Scientists sound alarm as ocean temperatures hit new record
The world’s oceans, which have absorbed most of the excess heat caused by humanity’s carbon pollution, continued to see record-breaking temperatures last year, according to research published Wednesday.
Farmer first solar: Agrivoltaics webinar series
The AgriSolar Clearinghouse is an information-sharing, relationship-building public communications hub for all things agrisolar. The AgriSolar Clearinghouse is offering a free series of webinars regarding research on how solar and agriculture can work (and are working) together to enhance farm/ranch viability, soil health, and water management.
Webinar topics include: the cost of agrivoltaics, growing crops under solar panels, taste differences among crops grown under panels, solar and pollinator habitats, and more. You can sign up here, or watch recordings of past webinars.
Climate change, habitat loss (and, yes, even cats) pose a greater threat to birds than windmills
Research quantifying the full scale of wind turbine activity’s impact upon birds both through their migratory patterns and killed by collision with wind turbines is a matter of current scientific studies. It is important to quantify these impacts, but it is also important to acknowledge that these impacts are certainly negligible compared to other drivers of bird mortality.
The number of birds killed by wind turbine collisions per year is estimated to be between 150,000 and 500,000, but when you put this number in perspective, it pales in comparison to other causes of bird mortality…
Solar panels help French winemaker keep climate change at bay
A roof of solar panels shades Pierre Escudie as he inspects the last plump grapes to be harvested at his vineyard in southwest France, after a year of hard frosts and blistering heat that damaged many of his neighbors’ crops.
The solar panels insulate the grapes during periods of extreme cold and shield them from the sun’s harsh rays during heat waves. The panels also rotate to allow more light to hit the vines on more overcast days…
Ancient grasslands guide ambitious goals in grassland restoration
Grasslands, which constitute almost 40% of the terrestrial biosphere, provide habitat for a great diversity of animals and plants and contribute to the livelihoods of more than 1 billion people worldwide. Whereas the destruction and degradation of grasslands can occur rapidly, recent work indicates that complete recovery of biodiversity and essential functions occurs slowly or not at all. Grassland restoration—interventions to speed or guide this recovery—has received less attention than restoration of forested ecosystems, often due to the prevailing assumption that grasslands are recently formed habitats that can reassemble quickly. Viewing grassland restoration as long-term assembly toward old-growth endpoints, with appreciation of feedbacks and threshold shifts, will be crucial for recognizing when and how restoration can guide recovery of this globally important ecosystem.
Oft-overlooked grasslands build biodiversity, resilience over centuries
Grasslands’ biodiversity and resilience to disturbances such as fire, heat, and drought is the result of a slow process over hundreds of years, like that of old-growth forests, finds new CU Boulder-led research.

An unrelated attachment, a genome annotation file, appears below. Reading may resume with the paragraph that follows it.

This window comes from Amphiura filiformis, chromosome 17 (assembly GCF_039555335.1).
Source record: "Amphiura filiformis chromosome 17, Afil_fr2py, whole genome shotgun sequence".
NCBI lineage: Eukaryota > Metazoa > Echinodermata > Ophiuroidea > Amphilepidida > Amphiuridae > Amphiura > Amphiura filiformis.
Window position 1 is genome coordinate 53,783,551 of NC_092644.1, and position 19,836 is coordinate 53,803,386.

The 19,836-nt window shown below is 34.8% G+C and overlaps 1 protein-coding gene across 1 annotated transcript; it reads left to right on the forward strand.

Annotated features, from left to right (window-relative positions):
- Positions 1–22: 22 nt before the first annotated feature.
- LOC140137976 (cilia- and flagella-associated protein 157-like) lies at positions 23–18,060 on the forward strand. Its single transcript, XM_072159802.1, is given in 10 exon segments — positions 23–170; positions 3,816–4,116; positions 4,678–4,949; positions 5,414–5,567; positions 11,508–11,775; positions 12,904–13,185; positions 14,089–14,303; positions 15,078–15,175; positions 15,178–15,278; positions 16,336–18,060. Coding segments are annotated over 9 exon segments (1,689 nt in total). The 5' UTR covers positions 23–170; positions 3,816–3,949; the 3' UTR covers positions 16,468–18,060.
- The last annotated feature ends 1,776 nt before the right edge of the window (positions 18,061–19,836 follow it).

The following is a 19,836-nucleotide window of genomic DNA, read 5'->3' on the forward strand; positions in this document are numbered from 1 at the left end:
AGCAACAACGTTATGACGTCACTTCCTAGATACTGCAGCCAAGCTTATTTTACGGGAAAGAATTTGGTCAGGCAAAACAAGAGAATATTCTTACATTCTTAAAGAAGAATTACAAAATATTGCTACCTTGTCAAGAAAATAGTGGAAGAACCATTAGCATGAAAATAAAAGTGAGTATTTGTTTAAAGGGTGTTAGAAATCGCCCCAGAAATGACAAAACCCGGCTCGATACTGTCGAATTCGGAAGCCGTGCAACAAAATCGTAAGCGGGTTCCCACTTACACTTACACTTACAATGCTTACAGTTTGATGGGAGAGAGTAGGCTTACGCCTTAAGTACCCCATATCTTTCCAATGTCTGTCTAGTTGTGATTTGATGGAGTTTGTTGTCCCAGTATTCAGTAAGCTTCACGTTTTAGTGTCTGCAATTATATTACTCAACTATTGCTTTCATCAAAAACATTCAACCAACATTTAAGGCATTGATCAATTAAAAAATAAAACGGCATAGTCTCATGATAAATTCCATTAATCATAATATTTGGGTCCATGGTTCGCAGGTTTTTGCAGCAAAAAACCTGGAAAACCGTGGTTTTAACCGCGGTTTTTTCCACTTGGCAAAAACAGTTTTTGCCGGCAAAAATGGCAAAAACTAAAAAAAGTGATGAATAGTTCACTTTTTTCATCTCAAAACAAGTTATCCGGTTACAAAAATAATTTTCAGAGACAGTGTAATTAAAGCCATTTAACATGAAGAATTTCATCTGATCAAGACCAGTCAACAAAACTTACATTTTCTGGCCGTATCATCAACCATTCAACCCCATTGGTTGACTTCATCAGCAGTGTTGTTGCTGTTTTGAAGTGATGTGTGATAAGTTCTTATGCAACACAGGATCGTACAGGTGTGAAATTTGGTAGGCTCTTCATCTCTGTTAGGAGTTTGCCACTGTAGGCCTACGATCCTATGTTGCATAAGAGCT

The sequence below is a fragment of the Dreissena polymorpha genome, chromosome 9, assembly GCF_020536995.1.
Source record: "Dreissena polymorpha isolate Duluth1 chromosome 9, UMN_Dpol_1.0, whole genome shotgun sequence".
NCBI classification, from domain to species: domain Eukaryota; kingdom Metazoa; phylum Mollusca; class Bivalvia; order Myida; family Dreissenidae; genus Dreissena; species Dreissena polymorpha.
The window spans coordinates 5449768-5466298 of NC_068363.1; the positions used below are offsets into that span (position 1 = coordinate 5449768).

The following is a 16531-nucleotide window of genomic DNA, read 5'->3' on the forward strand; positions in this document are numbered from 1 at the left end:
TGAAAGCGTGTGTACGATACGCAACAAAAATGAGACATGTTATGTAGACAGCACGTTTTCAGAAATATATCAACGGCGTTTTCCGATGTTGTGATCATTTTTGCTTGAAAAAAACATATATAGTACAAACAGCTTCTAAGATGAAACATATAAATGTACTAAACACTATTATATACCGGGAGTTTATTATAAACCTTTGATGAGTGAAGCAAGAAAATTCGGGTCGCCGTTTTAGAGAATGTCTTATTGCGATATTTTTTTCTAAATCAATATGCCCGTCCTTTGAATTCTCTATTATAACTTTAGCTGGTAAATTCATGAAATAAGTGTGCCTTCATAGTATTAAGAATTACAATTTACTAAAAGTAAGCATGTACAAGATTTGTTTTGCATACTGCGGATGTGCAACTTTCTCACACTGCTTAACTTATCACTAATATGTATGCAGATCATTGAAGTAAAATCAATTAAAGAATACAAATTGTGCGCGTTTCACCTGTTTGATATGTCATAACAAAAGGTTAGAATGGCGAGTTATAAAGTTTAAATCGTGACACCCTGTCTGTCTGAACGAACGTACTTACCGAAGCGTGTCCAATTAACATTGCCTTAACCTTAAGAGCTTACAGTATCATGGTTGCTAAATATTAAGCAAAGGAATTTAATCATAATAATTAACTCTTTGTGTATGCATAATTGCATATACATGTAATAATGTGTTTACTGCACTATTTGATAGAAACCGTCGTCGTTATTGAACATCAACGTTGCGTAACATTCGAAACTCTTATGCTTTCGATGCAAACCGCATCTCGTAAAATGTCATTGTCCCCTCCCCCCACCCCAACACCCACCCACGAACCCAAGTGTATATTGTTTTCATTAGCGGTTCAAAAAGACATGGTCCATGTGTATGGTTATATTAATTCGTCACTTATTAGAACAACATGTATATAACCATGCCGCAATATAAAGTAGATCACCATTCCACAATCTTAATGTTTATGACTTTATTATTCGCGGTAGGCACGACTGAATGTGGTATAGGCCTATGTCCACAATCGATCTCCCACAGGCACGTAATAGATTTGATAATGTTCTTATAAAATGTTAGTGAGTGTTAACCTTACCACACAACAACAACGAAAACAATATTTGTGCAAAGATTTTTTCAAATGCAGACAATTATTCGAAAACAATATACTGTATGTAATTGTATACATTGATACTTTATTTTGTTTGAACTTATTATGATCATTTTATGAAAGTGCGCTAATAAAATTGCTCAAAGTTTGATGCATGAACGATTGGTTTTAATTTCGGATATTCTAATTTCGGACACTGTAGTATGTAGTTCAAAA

Published in the journal Science on August 5, 2022 as part of a special issue on grasslands, the study contradicts years of assumptions that grasslands’ ecological development is quick and their recovery is rapid, posing new challenges to their successful restoration.
“Old-growth grasslands have a unique suite of characteristics that develop over a really long time…”
Old-growth trees more drought tolerant than younger ones, providing a buffer against climate change
A new analysis of more than 20,000 trees on five continents shows that old-growth trees are more drought tolerant than younger trees in the forest canopy and may be better able to withstand future climate extremes.
The findings highlight the importance of preserving the world’s remaining old-growth forests…
Mongabay series: Global Agroforestry
An ancient agricultural system, agroforestry combines trees with shrubs, crops, and livestock in a system that produces food, supports biodiversity, builds soil horizons and water tables, and sequesters carbon from the atmosphere — this series explores how and where it is being practiced by Indigenous communities, traditional agriculturists, and new farmers.
More on agroforestry
Agroforestry developed as a set of indigenous land-use practices over thousands of years across our global community. The interventions utilize trees, crops, and livestock in intimate combinations to produce positive ecological, social, and economic outcomes. In the United States, agroforestry systems are defined in the following ways: alley cropping, forest farming, riparian buffers, silvopasture, and windbreaks.
American agroforestry accelerates with new funding announcements
“There is a windfall of federal money entering the agroforestry sector,” Meghan Giroux told Mongabay. The director of Vermont-based agroforestry consultancy Interlace Commons, she is currently implementing a program to boost regional training capacity toward helping farms implement this sustainable farming technique — which blends annual crops and livestock with perennial shrubs and trees in a carbon-sequestering system that’s also more resilient to droughts and floods — while keeping her eye on the sizable new opportunities coming from the federal government.
That federal funding comes as interest in agroforestry is growing rapidly in the U.S., alongside the need to rapidly adopt more climate-positive types of agriculture…